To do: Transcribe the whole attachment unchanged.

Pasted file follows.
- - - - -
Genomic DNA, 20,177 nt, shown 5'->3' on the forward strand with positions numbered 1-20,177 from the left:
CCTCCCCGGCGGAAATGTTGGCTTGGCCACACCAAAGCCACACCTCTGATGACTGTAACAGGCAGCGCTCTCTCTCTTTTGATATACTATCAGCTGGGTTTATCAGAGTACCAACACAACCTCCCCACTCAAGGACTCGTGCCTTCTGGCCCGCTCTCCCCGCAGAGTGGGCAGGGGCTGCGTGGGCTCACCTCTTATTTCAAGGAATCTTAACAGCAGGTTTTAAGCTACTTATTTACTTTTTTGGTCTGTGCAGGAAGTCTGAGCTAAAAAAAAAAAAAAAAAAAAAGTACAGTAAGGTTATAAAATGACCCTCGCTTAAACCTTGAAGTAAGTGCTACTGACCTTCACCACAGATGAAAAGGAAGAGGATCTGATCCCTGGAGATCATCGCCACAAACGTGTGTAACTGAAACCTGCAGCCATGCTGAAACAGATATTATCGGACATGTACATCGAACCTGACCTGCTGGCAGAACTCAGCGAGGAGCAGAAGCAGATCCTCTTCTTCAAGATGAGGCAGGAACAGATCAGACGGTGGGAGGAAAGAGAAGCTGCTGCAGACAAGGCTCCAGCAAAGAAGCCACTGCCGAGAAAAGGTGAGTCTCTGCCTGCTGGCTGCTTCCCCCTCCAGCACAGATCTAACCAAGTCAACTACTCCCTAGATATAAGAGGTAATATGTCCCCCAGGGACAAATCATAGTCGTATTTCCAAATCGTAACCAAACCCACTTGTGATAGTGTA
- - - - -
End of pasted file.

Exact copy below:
Genomic DNA, 20,177 nt, shown 5'->3' on the forward strand with positions numbered 1-20,177 from the left:
CCTCCCCGGCGGAAATGTTGGCTTGGCCACACCAAAGCCACACCTCTGATGACTGTAACAGGCAGCGCTCTCTCTCTTTTGATATACTATCAGCTGGGTTTATCAGAGTACCAACACAACCTCCCCACTCAAGGACTCGTGCCTTCTGGCCCGCTCTCCCCGCAGAGTGGGCAGGGGCTGCGTGGGCTCACCTCTTATTTCAAGGAATCTTAACAGCAGGTTTTAAGCTACTTATTTACTTTTTTGGTCTGTGCAGGAAGTCTGAGCTAAAAAAAAAAAAAAAAAAAAAGTACAGTAAGGTTATAAAATGACCCTCGCTTAAACCTTGAAGTAAGTGCTACTGACCTTCACCACAGATGAAAAGGAAGAGGATCTGATCCCTGGAGATCATCGCCACAAACGTGTGTAACTGAAACCTGCAGCCATGCTGAAACAGATATTATCGGACATGTACATCGAACCTGACCTGCTGGCAGAACTCAGCGAGGAGCAGAAGCAGATCCTCTTCTTCAAGATGAGGCAGGAACAGATCAGACGGTGGGAGGAAAGAGAAGCTGCTGCAGACAAGGCTCCAGCAAAGAAGCCACTGCCGAGAAAAGGTGAGTCTCTGCCTGCTGGCTGCTTCCCCCTCCAGCACAGATCTAACCAAGTCAACTACTCCCTAGATATAAGAGGTAATATGTCCCCCAGGGACAAATCATAGTCGTATTTCCAAATCGTAACCAAACCCACTTGTGATAGTGTA